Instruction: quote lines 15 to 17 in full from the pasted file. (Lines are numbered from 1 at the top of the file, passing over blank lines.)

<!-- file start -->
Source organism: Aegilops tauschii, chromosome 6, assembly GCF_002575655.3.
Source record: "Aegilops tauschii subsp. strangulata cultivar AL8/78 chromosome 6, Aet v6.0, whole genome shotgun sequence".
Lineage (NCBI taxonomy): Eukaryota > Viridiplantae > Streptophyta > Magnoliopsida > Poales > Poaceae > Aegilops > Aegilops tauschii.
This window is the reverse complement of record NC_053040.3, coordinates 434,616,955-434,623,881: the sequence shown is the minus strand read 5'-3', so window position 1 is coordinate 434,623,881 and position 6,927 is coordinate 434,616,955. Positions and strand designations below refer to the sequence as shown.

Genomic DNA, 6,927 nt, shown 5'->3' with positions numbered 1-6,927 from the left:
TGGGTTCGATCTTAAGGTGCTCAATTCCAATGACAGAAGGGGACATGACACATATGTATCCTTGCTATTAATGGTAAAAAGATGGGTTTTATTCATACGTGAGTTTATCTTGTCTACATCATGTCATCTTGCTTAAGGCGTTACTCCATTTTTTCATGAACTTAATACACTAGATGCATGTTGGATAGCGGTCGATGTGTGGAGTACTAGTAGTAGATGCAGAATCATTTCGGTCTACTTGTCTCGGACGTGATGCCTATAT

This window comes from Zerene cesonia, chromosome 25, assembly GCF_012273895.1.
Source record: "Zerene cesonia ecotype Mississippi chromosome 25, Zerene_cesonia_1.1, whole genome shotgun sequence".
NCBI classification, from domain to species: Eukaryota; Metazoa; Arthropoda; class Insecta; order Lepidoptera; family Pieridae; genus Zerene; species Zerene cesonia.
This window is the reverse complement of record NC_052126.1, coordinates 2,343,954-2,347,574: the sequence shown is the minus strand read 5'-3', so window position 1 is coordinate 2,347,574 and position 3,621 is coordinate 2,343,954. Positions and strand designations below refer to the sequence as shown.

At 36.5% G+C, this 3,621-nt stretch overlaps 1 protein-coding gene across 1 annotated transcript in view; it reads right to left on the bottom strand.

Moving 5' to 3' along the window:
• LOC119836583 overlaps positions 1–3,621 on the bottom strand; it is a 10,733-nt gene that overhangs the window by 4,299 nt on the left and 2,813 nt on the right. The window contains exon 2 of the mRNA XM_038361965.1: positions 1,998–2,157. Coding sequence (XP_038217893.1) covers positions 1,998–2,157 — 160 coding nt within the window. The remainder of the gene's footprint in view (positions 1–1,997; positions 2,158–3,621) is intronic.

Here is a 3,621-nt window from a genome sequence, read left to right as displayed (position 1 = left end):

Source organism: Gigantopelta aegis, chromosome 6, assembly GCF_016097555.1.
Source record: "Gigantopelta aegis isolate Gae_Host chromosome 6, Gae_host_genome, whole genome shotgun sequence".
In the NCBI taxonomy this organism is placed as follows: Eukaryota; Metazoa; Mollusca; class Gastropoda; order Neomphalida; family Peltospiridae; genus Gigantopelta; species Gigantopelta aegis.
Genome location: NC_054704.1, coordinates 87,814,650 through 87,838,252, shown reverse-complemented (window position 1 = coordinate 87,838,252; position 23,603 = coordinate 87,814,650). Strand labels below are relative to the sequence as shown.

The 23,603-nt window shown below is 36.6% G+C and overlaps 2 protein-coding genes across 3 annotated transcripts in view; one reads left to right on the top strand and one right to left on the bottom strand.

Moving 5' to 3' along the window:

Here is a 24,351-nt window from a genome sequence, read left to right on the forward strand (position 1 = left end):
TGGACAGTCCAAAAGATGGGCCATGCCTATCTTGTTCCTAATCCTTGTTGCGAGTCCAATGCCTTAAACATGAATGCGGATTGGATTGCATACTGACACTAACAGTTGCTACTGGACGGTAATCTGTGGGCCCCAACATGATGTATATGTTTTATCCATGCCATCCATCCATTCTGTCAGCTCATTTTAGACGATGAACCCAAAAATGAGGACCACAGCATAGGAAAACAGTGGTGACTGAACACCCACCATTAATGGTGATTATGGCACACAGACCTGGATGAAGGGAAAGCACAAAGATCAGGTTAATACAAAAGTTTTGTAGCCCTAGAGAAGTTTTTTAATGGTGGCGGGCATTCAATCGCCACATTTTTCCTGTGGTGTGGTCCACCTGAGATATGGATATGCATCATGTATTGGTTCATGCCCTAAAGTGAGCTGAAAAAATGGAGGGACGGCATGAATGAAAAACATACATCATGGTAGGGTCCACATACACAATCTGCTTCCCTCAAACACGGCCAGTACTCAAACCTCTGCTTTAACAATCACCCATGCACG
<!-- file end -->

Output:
Source organism: Gigantopelta aegis, chromosome 6, assembly GCF_016097555.1.
Source record: "Gigantopelta aegis isolate Gae_Host chromosome 6, Gae_host_genome, whole genome shotgun sequence".
In the NCBI taxonomy this organism is placed as follows: Eukaryota; Metazoa; Mollusca; class Gastropoda; order Neomphalida; family Peltospiridae; genus Gigantopelta; species Gigantopelta aegis.